I will warn you, though, the tools you learn in the 8-week course require daily practice, and that practice needs to continue between episodes, otherwise, you won’t be able to call on them when you need them. What you’re trying to do is weaken your tendency to slide into despair with the least provocation/memory of a depressive episode, and strengthen your ability to quickly catch a slip before it gathers steam and turns into a slide.

I also strongly recommend; that you NOT play games with medications that are working. I have on countless occasions decided that I no longer need the medications I’ve been on. This is especially true when I’ve been depression-free for years. And each time I have done this, I have eventually crashed. Don’t do it. The medications that work for you are helping. In fact, both cardiologists and neuroscientists will tell you that the worse thing for the heart and brain is untreated depression. There is evidence that the SSRIs (the most commonly-prescribed antidepressants) have been found to promote the growth of new neurons in the brain (neurogenesis), which is a great thing, especially since untreated depression can cause neurons in the brain to die, causing a shrinking of structures in the brain that regulate emotions and deal with stress.

I have just created a Facebook page called @counselorsgetit. It’s about supporting other therapists and professionals to remove the stigma surrounding mental illness by sharing out own experiences with it. This blog is my attempt to be a part of the solution. If you need help, ask for it. If you’ve made it through another nasty episode, now is the time to develop these skills.

Tricky Tuesday: How to communicate with someone who refuses to talk to you 

Today’s Tricky Tuesday is about breaking through the silence when someone you care about is unwilling or unable to talk to you.

First off, you must understand the distinction between those two states–Unwilling or unable. While the two may exist at the same time, they don’t necessarily.

You must understand the distinction between these two states—unwilling or unable. While the two may exist at the same time, they don’t necessarily.

Unwilling can mean many things:

  • I’m hiding something.
  • I’m afraid of your reaction.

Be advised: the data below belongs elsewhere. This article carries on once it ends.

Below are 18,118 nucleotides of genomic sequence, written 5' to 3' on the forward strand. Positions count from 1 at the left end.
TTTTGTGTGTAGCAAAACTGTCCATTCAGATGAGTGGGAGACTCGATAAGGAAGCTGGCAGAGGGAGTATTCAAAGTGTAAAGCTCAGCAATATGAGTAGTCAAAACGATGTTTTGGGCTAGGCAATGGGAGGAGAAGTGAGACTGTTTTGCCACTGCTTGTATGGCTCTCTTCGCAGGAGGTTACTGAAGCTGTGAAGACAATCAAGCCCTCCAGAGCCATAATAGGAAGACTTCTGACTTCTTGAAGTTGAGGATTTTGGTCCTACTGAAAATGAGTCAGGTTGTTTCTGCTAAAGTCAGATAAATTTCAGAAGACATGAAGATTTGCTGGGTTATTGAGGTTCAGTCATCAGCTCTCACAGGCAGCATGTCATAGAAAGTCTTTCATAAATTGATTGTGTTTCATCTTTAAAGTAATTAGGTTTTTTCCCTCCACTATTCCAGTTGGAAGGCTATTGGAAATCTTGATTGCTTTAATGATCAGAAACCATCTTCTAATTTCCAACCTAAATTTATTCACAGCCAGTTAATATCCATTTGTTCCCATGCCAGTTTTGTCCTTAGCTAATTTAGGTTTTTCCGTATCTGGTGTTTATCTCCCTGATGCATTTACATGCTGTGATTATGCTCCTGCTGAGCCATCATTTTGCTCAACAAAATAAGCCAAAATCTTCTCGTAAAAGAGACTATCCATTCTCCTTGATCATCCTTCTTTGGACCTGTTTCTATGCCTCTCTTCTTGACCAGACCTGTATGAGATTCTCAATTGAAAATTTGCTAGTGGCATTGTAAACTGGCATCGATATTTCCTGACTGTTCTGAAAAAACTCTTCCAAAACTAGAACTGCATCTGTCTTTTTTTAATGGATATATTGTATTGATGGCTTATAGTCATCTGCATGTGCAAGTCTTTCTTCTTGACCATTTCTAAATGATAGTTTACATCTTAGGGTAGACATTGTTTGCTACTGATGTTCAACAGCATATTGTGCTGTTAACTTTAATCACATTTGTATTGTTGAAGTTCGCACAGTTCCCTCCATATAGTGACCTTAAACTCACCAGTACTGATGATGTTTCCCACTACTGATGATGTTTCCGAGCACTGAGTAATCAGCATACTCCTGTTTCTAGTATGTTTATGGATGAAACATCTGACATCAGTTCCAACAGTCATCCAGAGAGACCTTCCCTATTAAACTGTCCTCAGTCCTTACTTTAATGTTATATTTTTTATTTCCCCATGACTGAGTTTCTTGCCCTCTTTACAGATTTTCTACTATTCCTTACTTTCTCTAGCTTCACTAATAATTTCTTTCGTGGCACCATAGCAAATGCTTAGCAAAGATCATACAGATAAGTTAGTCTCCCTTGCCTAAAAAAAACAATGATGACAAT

• I’m ashamed of something I did.
  • I’m stalling for time to come up with an alibi or excuse.
  • I’m showing you how it feels to be shut out.
  • I’m trying to guilt you into doing something you forgot to do, or don’t want to do.
  • I want you to suffer.
  • I’m trying to make you think I know more than I do about something you did (so you’ll confess).
  • I’m actually protecting you by not saying what I’d like to say right now.
  • I need to focus on another task or issue that can’t wait.
  • I refuse to talk about this with others present.
  • I don’t feel safe or equipped to talk about this topic, except in therapy.

Unable can mean something very different:

  • I’m over-stimulated right now and my brain isn’t working well enough to talk.
  • I’m not sure what I’m feeling because my body is flooded with multiple feelings at once.
  • I can’t find the right words.
  • I need more time to process what I’m feeling.
  • I can’t be pressured into talking.
  • I’m too tired.
  • I need to better-rested before we have this conversation.
  • You always interrupt me or tell me what I should be thinking or doing, so I can’t get my thoughts out.

The situation

Ben and Joel have adopted a child. Initially, they were thrilled, but for the past few days, something hasn’t felt right.  Ben came home from work Friday, agitated. He barely acknowledged Joel or the baby the entire weekend.

Before the baby came, the couple had agreed: Ben would keep working as a teacher, and Joel would take unpaid leave from work to stay home with their new baby. Then, once school was out, Ben would take over for the summer and Joel would go back to work.

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The silence was deafening.  Joel knew something was wrong, but Ben refused to talk and insisted everything was fine. The truth was, Ben had lost his temper with a student who made an offensive joke about gays.  Witnesses saw Ben chase the boy down the hall and shove him against a locker.  Ben was fired.

There is nothing unusual about this kind of problem. When shame takes over, it becomes painful–if not impossible—to speak about it.

The Talk to Me, Already!  card was designed to give the person who’s feeling shut out a way to connect with the person unwilling or unable to speak. It allows the Sender to express their hurt, anger, suspicions, or fears from a distance when the person in the room is unreceptive. Below is an example of screenshots I took an Express Yourself ECard Joel might have written to Ben. The remaining checklists (not visible on the first screenshot) give Joel a chance to express both his hurt and his love for Ben, as well as his desire to know the truth so he can be part of whatever solutionthey need to come up with as a couple.